Tuesday, December 30, 2008

Sprint Ad Spending Soars

From "The Street":

Not all companies are slashing advertising spending. Sprint is on track to outspend its larger wireless rivals AT&T and Verizon this month in an effort to reverse its alarming subscriber losses.

The Overland Park, Kan., telco is buying three to four times as many TV ads in December than it normally buys in the summer months. And this week, Sprint will overtake top spender AT&T in the TV ad buying race, according to an analyst familiar with the industry's current advertising activity.

The surge in ad spending comes after Sprint swung to a loss in the third quarter on a 7% year-over-year decline in sales. The No. 3 wireless shop has lost nearly 4 million subscribers in the past year as disgruntled Nextel users tore up contracts and other carriers picked off customers with fancier phones like AT&T's Apple iPhone.

Last month, Sprint announced it was slashing costs, closing offices and offering buyouts to bring expenses in line with sagging sales.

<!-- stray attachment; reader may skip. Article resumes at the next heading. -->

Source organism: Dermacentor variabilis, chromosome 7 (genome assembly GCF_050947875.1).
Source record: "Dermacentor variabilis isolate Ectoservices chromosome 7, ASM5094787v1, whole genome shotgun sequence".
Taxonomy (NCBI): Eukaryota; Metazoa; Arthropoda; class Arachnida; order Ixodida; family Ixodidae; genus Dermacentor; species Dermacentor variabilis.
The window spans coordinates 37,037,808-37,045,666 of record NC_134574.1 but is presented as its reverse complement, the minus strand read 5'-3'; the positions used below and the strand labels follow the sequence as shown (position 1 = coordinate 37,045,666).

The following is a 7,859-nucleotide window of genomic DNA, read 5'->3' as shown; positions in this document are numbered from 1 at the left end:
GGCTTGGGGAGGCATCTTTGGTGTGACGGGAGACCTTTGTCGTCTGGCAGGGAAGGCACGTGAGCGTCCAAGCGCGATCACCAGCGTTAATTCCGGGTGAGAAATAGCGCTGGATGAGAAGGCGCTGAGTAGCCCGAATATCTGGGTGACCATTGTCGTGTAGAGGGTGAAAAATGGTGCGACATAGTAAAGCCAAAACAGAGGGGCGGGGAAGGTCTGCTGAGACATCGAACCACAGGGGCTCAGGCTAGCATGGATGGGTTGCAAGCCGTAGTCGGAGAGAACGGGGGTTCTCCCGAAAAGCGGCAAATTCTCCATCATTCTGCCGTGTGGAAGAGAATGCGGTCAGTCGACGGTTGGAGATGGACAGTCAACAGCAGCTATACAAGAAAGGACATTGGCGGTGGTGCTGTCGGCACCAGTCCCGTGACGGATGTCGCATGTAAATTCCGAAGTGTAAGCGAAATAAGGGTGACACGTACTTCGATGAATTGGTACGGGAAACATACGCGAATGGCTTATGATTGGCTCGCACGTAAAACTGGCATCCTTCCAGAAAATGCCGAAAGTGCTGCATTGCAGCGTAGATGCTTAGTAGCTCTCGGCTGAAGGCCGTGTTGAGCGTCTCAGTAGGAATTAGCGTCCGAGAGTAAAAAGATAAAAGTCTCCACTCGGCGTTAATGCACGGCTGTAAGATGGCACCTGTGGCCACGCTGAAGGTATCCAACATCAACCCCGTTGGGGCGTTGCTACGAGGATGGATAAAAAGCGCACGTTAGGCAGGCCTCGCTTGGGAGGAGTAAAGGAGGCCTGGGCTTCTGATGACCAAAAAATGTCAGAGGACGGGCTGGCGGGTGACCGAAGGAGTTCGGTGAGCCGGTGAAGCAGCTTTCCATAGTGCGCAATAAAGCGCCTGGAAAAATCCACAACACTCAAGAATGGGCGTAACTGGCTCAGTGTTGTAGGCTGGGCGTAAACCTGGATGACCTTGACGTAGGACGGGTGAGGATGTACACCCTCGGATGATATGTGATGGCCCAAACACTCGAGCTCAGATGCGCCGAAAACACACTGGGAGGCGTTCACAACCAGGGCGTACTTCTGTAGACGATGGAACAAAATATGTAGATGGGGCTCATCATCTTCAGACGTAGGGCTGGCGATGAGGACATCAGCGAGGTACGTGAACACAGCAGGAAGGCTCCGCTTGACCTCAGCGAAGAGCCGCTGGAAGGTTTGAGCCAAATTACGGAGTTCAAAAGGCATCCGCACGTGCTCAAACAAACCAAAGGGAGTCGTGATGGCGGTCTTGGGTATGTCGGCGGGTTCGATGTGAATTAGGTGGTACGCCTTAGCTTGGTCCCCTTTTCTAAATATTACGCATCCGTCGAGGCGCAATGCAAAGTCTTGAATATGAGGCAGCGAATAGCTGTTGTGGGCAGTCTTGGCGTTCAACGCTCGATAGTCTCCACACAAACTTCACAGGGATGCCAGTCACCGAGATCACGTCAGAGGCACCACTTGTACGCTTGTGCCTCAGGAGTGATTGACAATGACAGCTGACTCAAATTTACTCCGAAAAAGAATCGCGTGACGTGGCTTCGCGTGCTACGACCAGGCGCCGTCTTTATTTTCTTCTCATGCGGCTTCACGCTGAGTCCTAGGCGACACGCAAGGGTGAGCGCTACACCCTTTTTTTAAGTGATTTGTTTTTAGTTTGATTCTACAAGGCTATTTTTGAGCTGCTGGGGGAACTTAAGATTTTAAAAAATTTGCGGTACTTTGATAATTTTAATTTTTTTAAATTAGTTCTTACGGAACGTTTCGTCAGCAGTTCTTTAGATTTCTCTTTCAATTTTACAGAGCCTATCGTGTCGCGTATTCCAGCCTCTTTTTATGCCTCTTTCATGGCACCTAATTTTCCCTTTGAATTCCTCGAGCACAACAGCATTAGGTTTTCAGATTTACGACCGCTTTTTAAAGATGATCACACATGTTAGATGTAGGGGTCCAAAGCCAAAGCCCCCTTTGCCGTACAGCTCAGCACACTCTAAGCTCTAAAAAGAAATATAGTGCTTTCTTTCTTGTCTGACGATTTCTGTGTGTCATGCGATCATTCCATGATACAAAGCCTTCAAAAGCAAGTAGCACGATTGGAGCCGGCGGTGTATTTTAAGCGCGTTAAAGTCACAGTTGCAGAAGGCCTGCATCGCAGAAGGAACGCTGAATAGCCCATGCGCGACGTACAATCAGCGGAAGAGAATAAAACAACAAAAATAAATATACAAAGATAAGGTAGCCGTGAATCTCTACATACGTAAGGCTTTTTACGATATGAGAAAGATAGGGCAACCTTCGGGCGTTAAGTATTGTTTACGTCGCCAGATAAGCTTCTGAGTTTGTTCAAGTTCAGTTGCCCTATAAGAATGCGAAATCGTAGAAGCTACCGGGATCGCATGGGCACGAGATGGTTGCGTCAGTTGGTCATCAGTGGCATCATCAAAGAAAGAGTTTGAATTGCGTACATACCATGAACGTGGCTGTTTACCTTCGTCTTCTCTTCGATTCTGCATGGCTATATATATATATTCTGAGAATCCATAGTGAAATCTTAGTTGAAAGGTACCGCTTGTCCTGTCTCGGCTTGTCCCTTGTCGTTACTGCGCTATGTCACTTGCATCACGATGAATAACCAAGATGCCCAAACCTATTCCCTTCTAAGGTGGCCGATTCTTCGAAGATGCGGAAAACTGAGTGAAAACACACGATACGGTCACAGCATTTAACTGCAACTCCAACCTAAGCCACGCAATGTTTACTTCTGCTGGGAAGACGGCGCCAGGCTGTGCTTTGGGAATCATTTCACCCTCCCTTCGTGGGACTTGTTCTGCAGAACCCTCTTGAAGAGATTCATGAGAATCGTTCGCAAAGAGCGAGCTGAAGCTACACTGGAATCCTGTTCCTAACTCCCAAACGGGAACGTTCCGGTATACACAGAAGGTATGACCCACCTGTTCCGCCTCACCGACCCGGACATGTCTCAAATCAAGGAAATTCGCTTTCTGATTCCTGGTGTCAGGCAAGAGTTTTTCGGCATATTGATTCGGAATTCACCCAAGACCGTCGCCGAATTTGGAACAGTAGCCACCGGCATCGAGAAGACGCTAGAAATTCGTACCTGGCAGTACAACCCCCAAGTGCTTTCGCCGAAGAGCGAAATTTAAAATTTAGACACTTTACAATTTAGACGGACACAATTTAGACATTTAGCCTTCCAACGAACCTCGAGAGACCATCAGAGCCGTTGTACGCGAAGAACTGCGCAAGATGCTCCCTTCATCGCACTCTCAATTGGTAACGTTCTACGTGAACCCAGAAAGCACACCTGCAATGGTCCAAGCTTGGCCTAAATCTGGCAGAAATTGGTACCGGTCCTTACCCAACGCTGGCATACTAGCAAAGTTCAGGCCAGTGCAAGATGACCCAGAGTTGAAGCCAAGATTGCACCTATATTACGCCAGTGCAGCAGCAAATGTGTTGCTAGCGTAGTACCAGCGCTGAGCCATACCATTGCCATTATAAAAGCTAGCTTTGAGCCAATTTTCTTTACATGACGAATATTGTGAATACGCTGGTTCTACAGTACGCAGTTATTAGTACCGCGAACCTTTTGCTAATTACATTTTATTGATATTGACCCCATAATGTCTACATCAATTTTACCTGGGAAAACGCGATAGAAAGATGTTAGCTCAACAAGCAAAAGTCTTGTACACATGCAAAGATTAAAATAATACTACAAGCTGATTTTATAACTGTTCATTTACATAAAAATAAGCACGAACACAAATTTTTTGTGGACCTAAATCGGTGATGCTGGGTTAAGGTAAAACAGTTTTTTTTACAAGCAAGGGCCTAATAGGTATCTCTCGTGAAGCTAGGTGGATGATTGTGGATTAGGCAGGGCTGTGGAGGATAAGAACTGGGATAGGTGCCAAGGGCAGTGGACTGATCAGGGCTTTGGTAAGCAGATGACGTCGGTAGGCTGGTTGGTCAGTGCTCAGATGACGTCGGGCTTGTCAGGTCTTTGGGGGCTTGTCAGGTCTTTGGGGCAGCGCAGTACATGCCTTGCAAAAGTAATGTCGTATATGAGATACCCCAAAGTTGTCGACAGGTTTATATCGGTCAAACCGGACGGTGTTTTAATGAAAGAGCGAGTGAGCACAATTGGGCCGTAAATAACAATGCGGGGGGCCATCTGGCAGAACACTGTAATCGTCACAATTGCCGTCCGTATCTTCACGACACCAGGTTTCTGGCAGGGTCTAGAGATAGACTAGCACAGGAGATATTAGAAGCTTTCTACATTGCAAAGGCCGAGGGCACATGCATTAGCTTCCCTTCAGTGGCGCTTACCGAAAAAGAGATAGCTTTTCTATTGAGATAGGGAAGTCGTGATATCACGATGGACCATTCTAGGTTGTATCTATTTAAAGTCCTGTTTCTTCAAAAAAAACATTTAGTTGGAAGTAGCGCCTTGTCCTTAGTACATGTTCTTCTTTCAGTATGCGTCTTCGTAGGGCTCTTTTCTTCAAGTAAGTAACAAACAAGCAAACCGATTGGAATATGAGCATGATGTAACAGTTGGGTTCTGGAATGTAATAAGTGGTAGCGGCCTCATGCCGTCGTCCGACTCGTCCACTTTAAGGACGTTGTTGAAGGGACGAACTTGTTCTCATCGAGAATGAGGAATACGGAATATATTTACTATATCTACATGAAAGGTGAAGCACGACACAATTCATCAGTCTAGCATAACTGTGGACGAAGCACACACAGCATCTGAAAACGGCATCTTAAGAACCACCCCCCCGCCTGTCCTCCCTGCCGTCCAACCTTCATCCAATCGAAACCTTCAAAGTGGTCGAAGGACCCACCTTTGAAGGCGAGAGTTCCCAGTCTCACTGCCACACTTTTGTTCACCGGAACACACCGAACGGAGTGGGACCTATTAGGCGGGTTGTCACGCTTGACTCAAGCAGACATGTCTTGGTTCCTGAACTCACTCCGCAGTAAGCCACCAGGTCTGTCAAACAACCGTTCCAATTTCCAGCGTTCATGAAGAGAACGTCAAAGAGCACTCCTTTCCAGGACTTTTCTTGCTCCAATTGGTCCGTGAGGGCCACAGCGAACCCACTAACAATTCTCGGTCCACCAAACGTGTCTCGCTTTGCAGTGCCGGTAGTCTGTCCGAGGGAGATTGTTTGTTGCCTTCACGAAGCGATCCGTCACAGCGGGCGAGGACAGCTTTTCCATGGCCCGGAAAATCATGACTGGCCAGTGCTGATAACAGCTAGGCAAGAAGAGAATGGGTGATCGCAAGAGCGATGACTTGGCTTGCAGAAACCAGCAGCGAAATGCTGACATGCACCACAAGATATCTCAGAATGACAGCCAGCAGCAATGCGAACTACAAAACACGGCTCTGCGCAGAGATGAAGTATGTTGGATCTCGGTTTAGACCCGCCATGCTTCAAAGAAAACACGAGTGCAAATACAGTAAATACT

The recent advertising push has attempted to put CEO Dan Hesse in the spotlight as a symbol of the new direction and leadership at Sprint.

Sprint has also been emphasizing its family calling plans and its lower prices to tailor its offering to a more cash-strapped customer in a faltering economy.

The move to the top of the telco TV ad buyers spending is not likely to be sustainable for Sprint, however. AT&T spends around $800 million on TV ads annually and No. 2 Verizon typically budgets around $650 million for TV ads. Sprint's annual ad budget is usually around $400 million.


Smart move. A down economy is no time to slash marketing--Sprint (and the telecom industry) already has enough problems. Fortune favors the brave, we say. An intelligent ad campaign centered on their steady leader, CEO Dan Hesse, is a smart strategic move--especially when they have been taking it on the chin from competitors for quite a while.

Disclosure: The editor of this blog owns shares in Sprint and is related to a Sprint employee.

No comments: